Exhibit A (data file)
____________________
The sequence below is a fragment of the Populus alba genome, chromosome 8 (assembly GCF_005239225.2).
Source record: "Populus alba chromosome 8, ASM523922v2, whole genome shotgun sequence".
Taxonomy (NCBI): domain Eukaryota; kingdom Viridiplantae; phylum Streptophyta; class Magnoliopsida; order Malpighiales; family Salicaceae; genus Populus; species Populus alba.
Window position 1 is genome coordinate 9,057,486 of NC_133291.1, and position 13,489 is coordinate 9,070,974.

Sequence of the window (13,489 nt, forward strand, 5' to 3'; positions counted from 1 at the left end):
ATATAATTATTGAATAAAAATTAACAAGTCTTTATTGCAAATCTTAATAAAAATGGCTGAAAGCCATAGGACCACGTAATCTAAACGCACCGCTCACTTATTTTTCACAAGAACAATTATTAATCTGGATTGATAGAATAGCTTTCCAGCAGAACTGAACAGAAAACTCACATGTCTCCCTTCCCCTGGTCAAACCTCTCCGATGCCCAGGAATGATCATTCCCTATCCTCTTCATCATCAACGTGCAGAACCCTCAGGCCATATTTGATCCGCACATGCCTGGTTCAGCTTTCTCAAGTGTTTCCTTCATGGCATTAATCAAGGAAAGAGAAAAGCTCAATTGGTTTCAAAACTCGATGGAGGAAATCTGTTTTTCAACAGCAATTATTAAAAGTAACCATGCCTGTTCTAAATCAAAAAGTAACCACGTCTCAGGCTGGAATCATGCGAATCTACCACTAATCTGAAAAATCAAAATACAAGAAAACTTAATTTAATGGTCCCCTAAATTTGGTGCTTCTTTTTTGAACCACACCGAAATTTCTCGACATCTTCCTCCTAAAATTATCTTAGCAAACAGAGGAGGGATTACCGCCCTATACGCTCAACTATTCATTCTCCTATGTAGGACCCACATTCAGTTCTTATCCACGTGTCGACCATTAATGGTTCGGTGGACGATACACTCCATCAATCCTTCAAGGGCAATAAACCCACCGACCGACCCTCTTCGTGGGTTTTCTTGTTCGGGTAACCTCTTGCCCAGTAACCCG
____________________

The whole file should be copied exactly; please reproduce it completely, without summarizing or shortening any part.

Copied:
The sequence below is a fragment of the Populus alba genome, chromosome 8 (assembly GCF_005239225.2).
Source record: "Populus alba chromosome 8, ASM523922v2, whole genome shotgun sequence".
Taxonomy (NCBI): domain Eukaryota; kingdom Viridiplantae; phylum Streptophyta; class Magnoliopsida; order Malpighiales; family Salicaceae; genus Populus; species Populus alba.
Window position 1 is genome coordinate 9,057,486 of NC_133291.1, and position 13,489 is coordinate 9,070,974.

Sequence of the window (13,489 nt, forward strand, 5' to 3'; positions counted from 1 at the left end):
ATATAATTATTGAATAAAAATTAACAAGTCTTTATTGCAAATCTTAATAAAAATGGCTGAAAGCCATAGGACCACGTAATCTAAACGCACCGCTCACTTATTTTTCACAAGAACAATTATTAATCTGGATTGATAGAATAGCTTTCCAGCAGAACTGAACAGAAAACTCACATGTCTCCCTTCCCCTGGTCAAACCTCTCCGATGCCCAGGAATGATCATTCCCTATCCTCTTCATCATCAACGTGCAGAACCCTCAGGCCATATTTGATCCGCACATGCCTGGTTCAGCTTTCTCAAGTGTTTCCTTCATGGCATTAATCAAGGAAAGAGAAAAGCTCAATTGGTTTCAAAACTCGATGGAGGAAATCTGTTTTTCAACAGCAATTATTAAAAGTAACCATGCCTGTTCTAAATCAAAAAGTAACCACGTCTCAGGCTGGAATCATGCGAATCTACCACTAATCTGAAAAATCAAAATACAAGAAAACTTAATTTAATGGTCCCCTAAATTTGGTGCTTCTTTTTTGAACCACACCGAAATTTCTCGACATCTTCCTCCTAAAATTATCTTAGCAAACAGAGGAGGGATTACCGCCCTATACGCTCAACTATTCATTCTCCTATGTAGGACCCACATTCAGTTCTTATCCACGTGTCGACCATTAATGGTTCGGTGGACGATACACTCCATCAATCCTTCAAGGGCAATAAACCCACCGACCGACCCTCTTCGTGGGTTTTCTTGTTCGGGTAACCTCTTGCCCAGTAACCCG